The photographer moved effortlessly between scenes: No Wave music, performance, queer subcultures, downtown nightlife, the Pictures Generation and mail art.
A list of things Jimmy DeSana photographed — shoes, sofas, legs and butts — misses his true subject, which was a sensibility. He regarded the body as a playground, gender as an ongoing invention, and domestic interiors as surreal constructions. He had a queer take on life.
A familiar presence on the downtown New York scene, DeSana has been largely overlooked since his death in 1990, at 40, of AIDS-related illnesses. Aiming to rectify that, “Submission,” opening Nov. 11 at the Brooklyn Museum, is the first solo museum exhibition of his photographs. A show at PPOW gallery in Manhattan will follow in February.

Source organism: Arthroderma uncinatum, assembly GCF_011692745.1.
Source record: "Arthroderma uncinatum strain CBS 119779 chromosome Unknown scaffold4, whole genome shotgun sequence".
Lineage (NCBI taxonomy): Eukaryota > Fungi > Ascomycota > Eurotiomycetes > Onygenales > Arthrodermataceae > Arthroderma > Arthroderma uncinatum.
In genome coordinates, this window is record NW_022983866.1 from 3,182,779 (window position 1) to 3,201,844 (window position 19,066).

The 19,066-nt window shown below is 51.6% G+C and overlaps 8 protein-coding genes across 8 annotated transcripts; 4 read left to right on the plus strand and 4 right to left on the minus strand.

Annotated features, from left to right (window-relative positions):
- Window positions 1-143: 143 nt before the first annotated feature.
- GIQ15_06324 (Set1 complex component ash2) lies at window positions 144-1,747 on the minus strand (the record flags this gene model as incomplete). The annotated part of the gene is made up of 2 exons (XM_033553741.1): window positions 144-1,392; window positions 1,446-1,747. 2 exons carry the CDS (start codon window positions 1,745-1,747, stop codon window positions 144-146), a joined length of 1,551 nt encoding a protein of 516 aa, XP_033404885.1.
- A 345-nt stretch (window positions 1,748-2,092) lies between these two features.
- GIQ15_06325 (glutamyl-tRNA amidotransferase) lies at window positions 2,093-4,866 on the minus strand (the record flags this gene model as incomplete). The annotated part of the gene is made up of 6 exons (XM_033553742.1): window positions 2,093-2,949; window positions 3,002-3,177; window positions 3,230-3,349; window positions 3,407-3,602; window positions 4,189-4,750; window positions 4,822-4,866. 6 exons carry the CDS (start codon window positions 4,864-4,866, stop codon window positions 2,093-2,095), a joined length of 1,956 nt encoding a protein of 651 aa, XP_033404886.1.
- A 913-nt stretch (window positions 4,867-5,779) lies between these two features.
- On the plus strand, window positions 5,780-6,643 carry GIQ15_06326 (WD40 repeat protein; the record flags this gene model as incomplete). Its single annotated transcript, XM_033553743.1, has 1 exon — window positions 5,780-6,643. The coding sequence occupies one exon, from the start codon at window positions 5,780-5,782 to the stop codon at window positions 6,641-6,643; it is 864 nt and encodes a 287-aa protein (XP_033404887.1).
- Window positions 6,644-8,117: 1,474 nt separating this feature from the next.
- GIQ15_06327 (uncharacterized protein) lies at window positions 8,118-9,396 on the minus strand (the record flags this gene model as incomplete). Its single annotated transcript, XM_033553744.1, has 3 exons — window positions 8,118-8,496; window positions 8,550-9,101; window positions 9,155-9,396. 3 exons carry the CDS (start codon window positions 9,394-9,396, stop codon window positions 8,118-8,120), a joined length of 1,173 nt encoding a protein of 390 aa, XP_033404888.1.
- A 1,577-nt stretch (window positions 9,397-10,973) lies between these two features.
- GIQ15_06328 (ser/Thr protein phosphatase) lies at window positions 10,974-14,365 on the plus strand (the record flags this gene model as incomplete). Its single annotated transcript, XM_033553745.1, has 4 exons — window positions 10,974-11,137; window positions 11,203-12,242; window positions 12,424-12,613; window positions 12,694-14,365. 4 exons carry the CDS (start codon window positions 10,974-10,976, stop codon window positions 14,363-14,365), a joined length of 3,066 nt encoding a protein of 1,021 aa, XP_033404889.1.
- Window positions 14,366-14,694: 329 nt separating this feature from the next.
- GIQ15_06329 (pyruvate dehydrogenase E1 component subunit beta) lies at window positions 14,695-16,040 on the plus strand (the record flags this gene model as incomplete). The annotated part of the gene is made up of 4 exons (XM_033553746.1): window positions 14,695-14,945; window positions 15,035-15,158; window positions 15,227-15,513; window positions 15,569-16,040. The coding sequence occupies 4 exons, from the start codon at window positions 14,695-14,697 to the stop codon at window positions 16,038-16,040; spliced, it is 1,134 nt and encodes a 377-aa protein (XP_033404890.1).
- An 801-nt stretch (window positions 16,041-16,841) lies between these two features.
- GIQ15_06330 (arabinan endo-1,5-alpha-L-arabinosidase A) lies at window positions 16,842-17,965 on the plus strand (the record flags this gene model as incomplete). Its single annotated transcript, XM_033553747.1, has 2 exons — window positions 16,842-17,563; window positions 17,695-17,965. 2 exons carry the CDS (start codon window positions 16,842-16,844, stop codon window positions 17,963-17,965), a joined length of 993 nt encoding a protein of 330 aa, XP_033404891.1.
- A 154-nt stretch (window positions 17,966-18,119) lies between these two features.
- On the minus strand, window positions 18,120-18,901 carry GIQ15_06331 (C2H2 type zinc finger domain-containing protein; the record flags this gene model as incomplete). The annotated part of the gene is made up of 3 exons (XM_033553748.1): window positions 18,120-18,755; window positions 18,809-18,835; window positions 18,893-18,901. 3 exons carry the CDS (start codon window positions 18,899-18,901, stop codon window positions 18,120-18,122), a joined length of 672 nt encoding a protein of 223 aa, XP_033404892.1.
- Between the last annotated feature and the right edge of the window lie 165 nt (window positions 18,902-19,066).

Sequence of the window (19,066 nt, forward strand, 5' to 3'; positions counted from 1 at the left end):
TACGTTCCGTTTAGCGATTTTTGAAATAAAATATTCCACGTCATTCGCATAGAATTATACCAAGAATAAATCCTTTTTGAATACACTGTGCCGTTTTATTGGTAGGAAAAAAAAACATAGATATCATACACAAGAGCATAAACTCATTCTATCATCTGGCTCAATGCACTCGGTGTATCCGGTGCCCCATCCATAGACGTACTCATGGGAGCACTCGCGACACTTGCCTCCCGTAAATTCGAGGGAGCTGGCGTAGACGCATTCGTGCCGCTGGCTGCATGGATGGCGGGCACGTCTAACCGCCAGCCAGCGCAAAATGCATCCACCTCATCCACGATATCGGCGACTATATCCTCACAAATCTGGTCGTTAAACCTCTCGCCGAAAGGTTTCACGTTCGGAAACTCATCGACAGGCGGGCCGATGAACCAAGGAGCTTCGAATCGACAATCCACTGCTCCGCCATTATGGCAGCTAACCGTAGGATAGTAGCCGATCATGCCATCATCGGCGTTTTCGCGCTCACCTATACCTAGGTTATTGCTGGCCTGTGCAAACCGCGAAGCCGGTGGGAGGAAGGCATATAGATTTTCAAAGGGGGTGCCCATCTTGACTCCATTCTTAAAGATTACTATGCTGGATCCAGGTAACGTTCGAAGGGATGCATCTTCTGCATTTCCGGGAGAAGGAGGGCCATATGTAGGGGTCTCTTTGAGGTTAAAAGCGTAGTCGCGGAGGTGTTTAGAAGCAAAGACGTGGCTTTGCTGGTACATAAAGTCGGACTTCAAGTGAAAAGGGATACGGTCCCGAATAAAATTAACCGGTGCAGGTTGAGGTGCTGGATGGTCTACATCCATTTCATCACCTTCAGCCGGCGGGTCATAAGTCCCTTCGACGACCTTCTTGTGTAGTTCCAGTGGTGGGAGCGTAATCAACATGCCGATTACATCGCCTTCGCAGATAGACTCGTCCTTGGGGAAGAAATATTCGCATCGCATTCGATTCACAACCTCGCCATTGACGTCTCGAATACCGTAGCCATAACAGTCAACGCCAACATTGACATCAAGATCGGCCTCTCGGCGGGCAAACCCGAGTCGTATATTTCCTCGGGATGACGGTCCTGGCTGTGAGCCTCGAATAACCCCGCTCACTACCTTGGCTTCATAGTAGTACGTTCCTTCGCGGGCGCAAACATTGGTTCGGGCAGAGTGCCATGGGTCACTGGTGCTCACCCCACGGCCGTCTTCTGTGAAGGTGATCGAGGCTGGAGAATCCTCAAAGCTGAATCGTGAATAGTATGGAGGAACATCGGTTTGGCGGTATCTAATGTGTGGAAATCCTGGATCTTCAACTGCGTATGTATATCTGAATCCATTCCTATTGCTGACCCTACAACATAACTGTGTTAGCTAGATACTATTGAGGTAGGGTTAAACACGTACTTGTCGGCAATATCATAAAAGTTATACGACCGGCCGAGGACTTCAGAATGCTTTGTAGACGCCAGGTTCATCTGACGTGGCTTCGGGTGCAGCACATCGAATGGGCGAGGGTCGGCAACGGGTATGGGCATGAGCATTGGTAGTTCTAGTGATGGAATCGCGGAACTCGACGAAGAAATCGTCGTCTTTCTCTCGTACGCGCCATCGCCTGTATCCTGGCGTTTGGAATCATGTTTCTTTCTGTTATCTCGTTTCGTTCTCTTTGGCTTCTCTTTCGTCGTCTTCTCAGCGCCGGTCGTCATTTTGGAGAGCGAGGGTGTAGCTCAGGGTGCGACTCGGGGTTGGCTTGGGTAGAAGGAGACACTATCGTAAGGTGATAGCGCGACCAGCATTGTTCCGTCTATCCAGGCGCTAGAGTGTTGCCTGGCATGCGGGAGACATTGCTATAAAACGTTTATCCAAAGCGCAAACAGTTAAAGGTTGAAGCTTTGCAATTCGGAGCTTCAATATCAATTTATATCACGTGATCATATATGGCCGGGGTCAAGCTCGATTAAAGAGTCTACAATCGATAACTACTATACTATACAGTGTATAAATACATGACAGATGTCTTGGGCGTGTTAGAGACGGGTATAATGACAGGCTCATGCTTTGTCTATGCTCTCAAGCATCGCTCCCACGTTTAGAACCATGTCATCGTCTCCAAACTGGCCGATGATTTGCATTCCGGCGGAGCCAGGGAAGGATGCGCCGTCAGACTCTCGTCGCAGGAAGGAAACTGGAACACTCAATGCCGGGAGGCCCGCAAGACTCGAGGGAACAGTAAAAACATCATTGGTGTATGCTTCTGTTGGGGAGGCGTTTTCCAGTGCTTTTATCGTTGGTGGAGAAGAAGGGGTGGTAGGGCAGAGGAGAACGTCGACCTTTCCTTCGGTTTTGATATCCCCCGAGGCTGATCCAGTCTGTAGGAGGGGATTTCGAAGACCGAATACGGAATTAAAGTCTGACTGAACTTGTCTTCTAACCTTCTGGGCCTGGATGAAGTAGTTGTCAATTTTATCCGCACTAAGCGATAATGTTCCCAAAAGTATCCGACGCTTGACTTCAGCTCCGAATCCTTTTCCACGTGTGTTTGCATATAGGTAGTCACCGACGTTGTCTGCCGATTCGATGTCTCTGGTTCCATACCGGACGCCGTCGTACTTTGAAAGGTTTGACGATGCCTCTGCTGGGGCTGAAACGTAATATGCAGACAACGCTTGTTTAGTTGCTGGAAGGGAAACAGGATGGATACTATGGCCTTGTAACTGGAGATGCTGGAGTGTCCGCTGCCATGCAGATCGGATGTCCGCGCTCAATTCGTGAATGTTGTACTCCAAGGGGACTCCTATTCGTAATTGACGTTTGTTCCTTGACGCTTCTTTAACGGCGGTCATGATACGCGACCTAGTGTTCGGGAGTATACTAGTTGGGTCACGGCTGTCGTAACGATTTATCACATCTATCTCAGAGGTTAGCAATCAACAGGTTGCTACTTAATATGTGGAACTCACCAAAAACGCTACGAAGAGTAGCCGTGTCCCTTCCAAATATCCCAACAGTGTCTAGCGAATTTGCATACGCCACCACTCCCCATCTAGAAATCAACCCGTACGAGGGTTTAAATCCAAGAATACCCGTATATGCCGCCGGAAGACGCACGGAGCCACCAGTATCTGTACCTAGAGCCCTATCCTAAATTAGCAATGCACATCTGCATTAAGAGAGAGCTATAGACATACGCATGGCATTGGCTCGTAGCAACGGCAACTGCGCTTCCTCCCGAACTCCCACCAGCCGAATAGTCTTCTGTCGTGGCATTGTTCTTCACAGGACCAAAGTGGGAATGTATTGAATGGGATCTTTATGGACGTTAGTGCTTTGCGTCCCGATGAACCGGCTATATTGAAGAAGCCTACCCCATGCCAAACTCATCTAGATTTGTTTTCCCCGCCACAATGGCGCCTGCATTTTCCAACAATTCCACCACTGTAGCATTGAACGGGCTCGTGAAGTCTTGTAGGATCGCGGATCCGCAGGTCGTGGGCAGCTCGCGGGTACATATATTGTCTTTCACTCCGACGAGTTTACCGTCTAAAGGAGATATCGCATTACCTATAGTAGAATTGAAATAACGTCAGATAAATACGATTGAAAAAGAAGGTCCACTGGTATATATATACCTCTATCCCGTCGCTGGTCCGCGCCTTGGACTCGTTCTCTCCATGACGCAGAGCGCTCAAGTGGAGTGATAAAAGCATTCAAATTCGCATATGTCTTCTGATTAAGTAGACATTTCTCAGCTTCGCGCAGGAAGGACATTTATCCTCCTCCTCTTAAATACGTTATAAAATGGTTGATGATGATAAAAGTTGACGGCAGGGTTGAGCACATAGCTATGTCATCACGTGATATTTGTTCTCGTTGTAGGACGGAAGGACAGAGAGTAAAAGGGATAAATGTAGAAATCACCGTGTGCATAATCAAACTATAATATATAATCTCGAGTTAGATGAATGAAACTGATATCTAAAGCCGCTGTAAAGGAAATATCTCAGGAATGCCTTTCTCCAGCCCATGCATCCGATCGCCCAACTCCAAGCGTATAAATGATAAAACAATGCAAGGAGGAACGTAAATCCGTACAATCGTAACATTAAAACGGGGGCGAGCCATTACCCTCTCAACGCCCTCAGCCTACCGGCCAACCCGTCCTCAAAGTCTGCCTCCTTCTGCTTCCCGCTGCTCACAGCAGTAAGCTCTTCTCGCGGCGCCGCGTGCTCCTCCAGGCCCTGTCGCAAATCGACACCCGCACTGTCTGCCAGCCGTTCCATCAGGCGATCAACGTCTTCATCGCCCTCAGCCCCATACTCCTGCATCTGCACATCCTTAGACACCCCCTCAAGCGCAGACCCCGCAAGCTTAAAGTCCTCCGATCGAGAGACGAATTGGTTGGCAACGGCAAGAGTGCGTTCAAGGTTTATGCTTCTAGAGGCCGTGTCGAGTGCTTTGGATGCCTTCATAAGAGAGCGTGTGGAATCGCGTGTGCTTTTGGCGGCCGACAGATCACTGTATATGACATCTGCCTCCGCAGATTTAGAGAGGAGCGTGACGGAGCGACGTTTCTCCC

“Because Jimmy was really shy, he acted like he was in on some joke,” said Laurie Simmons, the artist and filmmaker, who was one of his closest friends, his frequent model and the executor of his estate. “He was very Warholian in certain ways. He knew the combination of being shy and mysterious would work well for him. He could have a twinkle in his eye and say less. He would make some people uncomfortable. ”
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